Pacquiao pulls out kids from int’l school for life in GenSan
MAASIM, Sarangani—The Pacquiaos have pulled out their four children from an international school to enroll them in a private school in General Santos City. The two older sons have been overheard to speak English with a British accent.
The boxing champion himself said he wanted his children to experience what he went through as a poverty-stricken youth in General Santos.
They love the simplicity of their rural surroundings now and do not miss the noise and chaos of life in the big city, said Sarangani Vice Gov. Jinkee Pacquiao. Her four children are doing really well after she and her husband, Sarangani Rep. Manny Pacquiao, transferred them.
“They’re doing fine. They’re not having any difficulties and they have adjusted easily,” Jinkee said.
Emmanuel Jimuel Jr. 14, Michael Stephen, 13, Mary Divine Grace, 8, and Queen Elizabeth, 6, used to attend Brent International School in Laguna province. They are now enrolled at Hope Christian School in General Santos City.
Family stays together
The vice governor said that when they informed the children they were being transferred to General Santos City, there was no fuss or outcry.
“They are God-fearing, obedient and respectful,” she said.
The best thing about the decision to transfer the children was “we are always together now unlike before,” Jinkee said.
Living away from their children was not conducive to nurturing a happy family, she said.
“It is a must that we are always there to supervise our children. We need this to strengthen our relationships and to provide them guidance and support, especially when they need it,” she said.
According to Jinkee, the children have been enjoying their life in General Santos, having found new friends, although they recently went to visit their friends in Manila and Laguna.
“Last summer, they visited their friends in Manila after arriving from the United States,” she said.
Pacquiao credits Jinkee with raising their children well.
“I’m always away from the family because of my job, especially during the training camp. She takes good care of our children and I can’t thank her enough for that,” he said.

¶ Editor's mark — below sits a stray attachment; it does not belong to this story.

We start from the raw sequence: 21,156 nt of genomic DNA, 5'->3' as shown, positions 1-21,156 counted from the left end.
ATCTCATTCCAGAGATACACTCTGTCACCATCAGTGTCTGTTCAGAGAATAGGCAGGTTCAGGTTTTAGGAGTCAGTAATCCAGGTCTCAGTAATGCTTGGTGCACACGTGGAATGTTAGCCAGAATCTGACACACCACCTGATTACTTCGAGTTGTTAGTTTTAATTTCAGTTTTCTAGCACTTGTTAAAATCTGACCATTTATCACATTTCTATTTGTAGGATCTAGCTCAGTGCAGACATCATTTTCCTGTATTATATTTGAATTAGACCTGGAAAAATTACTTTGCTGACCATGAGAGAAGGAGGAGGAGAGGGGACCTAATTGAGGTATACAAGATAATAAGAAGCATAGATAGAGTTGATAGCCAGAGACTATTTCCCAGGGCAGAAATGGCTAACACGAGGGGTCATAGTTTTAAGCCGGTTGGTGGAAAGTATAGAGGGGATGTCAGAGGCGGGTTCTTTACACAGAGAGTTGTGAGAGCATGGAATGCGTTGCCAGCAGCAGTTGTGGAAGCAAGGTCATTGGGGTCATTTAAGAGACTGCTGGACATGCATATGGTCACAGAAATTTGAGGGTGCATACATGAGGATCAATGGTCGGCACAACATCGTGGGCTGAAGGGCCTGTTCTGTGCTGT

Leaving politics for good
Jinkee said she would be quitting politics after her term ends next year to focus on her family and business.
“I will no longer be seeking any political position in next year’s elections. I’d like to devote my time and energy to my family and our business,” she said.
“My husband is the congressman of the province. To me, having one member of the family actively involved in politics is already enough. Let’s give others a chance,” Jinkee said.
She said she was leaving politics with her track record unsoiled. Since becoming vice governor in 2013, Jinkee has not claimed her government salary.
“It goes to the solicitations flooding my office,” she said.
According to Jinkee, she is neither hooked on politics nor obsessed with political positions.
“My role was just to maintain the unity and stability of the party. I’ve done my part so I’m leaving politics for good,” she said.
Beautiful and dutiful
In 2013, her husband chose Jinkee to be the vice-gubernatorial candidate of his party, the People’s Champ Movement (PCM), to put a stop to the bitter rivalry between two close political allies in the province.
Pacquiao’s decision was deemed Solomonic as it prevented the breakup of the PCM party.
Pacquiao said he was also crediting Jinkee for his success as a boxer and politician.
“She’s not only beautiful but also dutiful. I owe her all my success in life,” Pacman said in Visayan.
He said he would have wanted Jinkee to continue with her political career but she had made up her mind.
“She’s doing good as vice governor. She was able to help many people in the province because of her livelihood projects. I wanted her to stay in politics. But I also respect her decision,” he said.
Loves the simple life
Pacquiao said he also wanted a simple life and would grab every opportunity to experience it.
He likes staying at his beach resort in Barangay Tinoto whenever he’s in the province. He said he could not stand the traffic congestion in Manila.
“Here, the air and food are fresh. Most of all, I get to mingle with simple people,” he added.
The boxing champion stays in a small hut where he sleeps and entertains clients, visitors, friends and constituents.
“This is what I want. It’s simple. On Saturdays, I go home to General Santos City because on Sundays, we go to church as a family,” he said.
The couple’s eldest son, Emmanuel Jimuel Jr., said this was what their parents had instilled in them over the years: “To fear God and to remain humble and respectful to all people.”
“Our dad has been so loving and good to us. He loves our mom so much. We thank them both for showing a good example to us,” said Mary Divine Grace, also known as Princess.
She said the family prayed a lot—about three to four times a day.
“Praying makes us stronger and brings us closer to each other,” she said.
Subscribe to INQUIRER PLUS to get access to The Philippine Daily Inquirer & other 70+ titles, share up to 5 gadgets, listen to the news, download as early as 4am & share articles on social media. Call 896 6000.